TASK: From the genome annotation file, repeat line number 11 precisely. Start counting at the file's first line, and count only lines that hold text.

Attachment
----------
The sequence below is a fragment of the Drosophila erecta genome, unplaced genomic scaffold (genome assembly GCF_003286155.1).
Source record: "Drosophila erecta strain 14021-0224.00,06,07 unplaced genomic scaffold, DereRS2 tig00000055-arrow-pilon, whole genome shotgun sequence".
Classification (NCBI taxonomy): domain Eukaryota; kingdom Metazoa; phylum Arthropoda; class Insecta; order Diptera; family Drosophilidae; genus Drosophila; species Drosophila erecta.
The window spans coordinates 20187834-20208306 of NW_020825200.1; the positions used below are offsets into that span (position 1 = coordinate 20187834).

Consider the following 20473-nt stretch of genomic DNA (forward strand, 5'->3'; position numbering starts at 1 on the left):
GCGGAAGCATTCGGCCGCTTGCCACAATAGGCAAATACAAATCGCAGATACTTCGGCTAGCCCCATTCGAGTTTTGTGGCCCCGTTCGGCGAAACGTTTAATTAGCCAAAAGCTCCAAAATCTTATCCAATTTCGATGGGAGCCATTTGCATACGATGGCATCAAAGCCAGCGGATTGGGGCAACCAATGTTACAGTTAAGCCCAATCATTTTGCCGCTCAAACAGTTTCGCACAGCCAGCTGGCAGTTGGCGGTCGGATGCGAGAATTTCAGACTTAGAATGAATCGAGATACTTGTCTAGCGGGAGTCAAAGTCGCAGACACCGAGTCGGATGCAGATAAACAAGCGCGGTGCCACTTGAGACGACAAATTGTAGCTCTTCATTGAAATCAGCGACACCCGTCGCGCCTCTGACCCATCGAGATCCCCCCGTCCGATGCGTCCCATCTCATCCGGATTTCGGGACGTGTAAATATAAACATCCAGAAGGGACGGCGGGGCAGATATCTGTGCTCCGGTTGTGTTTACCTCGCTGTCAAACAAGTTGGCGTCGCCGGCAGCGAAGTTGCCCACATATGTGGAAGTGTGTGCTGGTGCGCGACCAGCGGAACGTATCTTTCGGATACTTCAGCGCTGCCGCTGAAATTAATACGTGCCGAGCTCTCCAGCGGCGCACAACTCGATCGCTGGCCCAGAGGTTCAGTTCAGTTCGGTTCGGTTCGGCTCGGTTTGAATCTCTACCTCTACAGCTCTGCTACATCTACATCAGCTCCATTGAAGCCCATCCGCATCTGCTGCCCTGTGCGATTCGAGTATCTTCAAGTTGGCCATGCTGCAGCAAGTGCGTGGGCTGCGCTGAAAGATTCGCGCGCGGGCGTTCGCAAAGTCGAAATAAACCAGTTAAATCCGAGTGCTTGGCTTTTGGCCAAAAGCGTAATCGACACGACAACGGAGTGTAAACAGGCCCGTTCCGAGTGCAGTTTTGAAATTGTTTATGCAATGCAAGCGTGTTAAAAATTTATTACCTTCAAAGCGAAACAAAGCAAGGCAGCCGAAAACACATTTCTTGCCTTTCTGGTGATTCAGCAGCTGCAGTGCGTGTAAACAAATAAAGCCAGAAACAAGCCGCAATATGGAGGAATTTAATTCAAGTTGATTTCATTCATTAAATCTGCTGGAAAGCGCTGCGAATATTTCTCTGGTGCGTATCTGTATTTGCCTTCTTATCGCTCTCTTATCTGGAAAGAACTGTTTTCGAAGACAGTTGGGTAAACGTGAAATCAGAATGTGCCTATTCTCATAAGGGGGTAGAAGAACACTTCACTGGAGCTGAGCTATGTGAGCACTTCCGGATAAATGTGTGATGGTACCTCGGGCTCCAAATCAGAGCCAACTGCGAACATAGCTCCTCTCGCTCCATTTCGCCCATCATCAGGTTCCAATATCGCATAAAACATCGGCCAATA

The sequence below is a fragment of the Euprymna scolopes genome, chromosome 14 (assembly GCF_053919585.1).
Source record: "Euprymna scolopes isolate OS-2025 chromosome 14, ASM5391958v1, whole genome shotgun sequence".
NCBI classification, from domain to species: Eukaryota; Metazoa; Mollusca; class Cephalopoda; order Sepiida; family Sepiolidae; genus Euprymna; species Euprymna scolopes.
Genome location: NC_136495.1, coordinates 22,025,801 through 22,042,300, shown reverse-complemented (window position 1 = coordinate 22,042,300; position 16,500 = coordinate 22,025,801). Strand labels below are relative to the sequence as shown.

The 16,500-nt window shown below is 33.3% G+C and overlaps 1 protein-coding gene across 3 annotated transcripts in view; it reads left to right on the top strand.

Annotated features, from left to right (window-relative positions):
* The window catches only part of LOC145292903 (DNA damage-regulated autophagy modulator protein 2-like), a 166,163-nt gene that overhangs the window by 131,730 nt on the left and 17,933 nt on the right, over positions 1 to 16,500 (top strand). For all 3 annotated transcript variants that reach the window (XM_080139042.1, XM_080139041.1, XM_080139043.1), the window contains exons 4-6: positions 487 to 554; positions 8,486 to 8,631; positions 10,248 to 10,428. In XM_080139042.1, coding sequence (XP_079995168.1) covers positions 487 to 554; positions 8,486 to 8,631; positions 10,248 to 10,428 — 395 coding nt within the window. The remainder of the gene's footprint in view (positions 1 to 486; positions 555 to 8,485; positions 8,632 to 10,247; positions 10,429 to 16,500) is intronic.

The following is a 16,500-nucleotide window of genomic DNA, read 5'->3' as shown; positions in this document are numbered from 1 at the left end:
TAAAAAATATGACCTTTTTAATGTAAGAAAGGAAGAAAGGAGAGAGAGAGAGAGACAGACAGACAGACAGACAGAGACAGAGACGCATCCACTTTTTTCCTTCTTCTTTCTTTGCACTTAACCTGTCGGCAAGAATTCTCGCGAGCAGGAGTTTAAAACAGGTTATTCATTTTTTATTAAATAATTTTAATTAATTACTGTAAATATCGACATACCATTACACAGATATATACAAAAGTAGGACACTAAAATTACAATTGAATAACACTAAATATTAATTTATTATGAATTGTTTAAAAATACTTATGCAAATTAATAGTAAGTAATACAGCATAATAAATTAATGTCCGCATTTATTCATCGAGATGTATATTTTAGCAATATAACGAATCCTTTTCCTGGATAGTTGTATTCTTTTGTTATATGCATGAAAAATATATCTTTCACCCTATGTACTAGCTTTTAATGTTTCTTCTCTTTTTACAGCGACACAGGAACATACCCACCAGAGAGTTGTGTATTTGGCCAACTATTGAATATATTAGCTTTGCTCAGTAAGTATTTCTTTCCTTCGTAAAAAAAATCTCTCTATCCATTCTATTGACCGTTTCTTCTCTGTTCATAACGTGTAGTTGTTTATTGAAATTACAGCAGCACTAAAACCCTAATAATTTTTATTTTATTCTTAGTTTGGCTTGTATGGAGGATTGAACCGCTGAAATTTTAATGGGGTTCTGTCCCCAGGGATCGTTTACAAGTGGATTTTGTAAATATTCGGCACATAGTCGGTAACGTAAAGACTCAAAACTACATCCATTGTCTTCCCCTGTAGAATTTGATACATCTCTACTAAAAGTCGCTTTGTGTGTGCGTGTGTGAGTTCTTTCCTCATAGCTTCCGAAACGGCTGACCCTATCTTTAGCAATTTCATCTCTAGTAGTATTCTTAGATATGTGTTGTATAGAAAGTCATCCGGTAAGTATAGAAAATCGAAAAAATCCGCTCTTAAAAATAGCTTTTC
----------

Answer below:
The 16,500-nt window shown below is 33.3% G+C and overlaps 1 protein-coding gene across 3 annotated transcripts in view; it reads left to right on the top strand.